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Academy for Gender, Work and Leadership

A dynamic research hub focused on exploring relationships between gender, work and leadership and their impact on individuals, organisations and society.

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Our Research

The Academy aims to connect scholars working in these areas both at Lancaster and beyond, to develop networks at national and international level, to showcase and stimulate ground-breaking and impactful research and to promote knowledge-sharing amongst scholars and practitioners through events seminars and workshops.

With a range of projects across multiple areas, exploring themes including Leaderful Women and gender diversity in the police, our academics are identifying solutions to key issues across the world.

Gender Matters

Businesses put gender equality and inclusivity high on their agenda. Media coverage of gender issues at work has never been greater, and we are seeing increased legislation to recognise the importance of gender equality including pay gap reporting and shared parental leave policy. Yet despite this attention, women continue to be under-represented in positions of power in organisations.

The Gender Matters project created in 2018 aims to shed light on this resilient problem by drawing on a range of international and national sources to identify the scope and range of gender challenges facing UK organisations.

Visit Gender Matters
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Current Activity

International Women's Day 2021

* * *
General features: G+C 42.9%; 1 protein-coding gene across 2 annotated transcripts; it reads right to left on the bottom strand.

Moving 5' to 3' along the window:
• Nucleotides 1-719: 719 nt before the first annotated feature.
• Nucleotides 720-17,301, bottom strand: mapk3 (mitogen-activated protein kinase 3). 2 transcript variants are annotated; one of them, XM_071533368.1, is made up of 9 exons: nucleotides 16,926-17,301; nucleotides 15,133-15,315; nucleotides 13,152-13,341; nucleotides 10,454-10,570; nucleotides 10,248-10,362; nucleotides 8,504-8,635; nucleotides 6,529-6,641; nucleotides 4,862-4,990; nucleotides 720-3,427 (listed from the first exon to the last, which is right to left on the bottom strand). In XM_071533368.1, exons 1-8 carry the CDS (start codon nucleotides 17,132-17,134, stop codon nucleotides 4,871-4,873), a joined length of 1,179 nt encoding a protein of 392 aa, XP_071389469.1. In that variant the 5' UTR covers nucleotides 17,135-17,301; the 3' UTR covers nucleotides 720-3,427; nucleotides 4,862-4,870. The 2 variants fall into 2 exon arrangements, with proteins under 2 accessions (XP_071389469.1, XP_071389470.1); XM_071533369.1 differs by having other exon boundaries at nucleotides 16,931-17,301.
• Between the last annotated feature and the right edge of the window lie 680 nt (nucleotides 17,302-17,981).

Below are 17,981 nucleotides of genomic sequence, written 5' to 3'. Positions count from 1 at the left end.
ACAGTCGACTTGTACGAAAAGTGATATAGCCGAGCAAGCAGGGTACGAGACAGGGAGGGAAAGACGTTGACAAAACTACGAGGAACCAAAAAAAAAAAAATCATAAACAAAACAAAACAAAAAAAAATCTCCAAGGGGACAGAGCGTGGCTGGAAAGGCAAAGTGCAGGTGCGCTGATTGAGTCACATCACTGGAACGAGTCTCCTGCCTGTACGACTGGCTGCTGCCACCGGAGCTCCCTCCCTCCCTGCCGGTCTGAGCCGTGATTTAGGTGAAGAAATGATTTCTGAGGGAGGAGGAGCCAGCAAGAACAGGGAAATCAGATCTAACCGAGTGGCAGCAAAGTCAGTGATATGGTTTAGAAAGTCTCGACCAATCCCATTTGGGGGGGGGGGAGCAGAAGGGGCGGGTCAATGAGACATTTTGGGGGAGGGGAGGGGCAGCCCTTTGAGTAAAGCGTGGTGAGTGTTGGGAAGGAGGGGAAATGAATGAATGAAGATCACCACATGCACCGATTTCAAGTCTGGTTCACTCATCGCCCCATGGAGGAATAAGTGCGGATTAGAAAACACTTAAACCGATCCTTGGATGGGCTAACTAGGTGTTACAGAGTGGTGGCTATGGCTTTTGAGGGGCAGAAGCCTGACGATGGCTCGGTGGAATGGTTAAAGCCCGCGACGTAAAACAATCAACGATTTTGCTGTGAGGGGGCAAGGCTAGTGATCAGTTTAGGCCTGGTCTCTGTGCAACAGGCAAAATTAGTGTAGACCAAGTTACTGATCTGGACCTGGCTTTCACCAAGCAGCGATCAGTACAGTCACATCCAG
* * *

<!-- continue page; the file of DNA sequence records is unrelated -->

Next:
Gender equality is a global concern and one of the UN sustainable development goals, yet women continue to be under-represented in positions of power in organisations in the UK and globally.

In this special International Women's Day 2021 research event, The Academy for Gender, Work and Leadership teamed up with the Centre for Family Business on the theme of 'Achieving Gender Equality at Work in a Global Context; challenges and pathways.' Facilitated by Professor Ellie Hamilton, short presentations from Professor Valerie Stead, Dr Sophie Alkhaled and Dr Giovanna Campopiano each took a different perspective ranging from the broad organisational context to entrepreneurship and family business.

You can watch the presentations below.

Gender and feminism reading list

Research by LUMS gender scholars features heavily in a curated reading list by the journal Management Learning in conjunction with Talking About Organizations Podcast.

Professor Valerie Stead is author/co-author for three of the eight articles, and Dr Marina Yusupova, who has recently joined the Department of Entrepreneurship and Strategy as Senior Post Doctoral Research Associate, is co-author of one of the articles, which are all selected from the journal as top reads on the topic of ‘Gender and Feminism’ in management and organization studies.

See the full list

Research Areas

Gender equality in Business and Management Schools

Despite years of progressive policy efforts to promote gender equality in Higher Education, women remain under-represented in all disciplines and at all levels of academia, especially at the professorial level, in senior leadership roles, including deans, university vice-chancellors and presidents and in gate-keeping positions, such as editorial boards and research funding bodies. The TARGETED-MPI project - Transparent And Resilient Gender Equality Through Integrated Monitoring Planning and Implementation aims to address this problem by understanding and addressing gender inequality in Business &Management Schools through the implementation and monitoring of Gender Equality Plans. TARGETED-MPI is supported by the European Union’s Horizon 2020 research and innovation programme, and includes five project partners: Athens University of Economics and Business, Greece (PI); Lancaster University, United Kingdom; Stockholm School of Economics, Sweden; Vrije Universiteit Brussel, Belgium; and, American University of Beirut, Lebanon.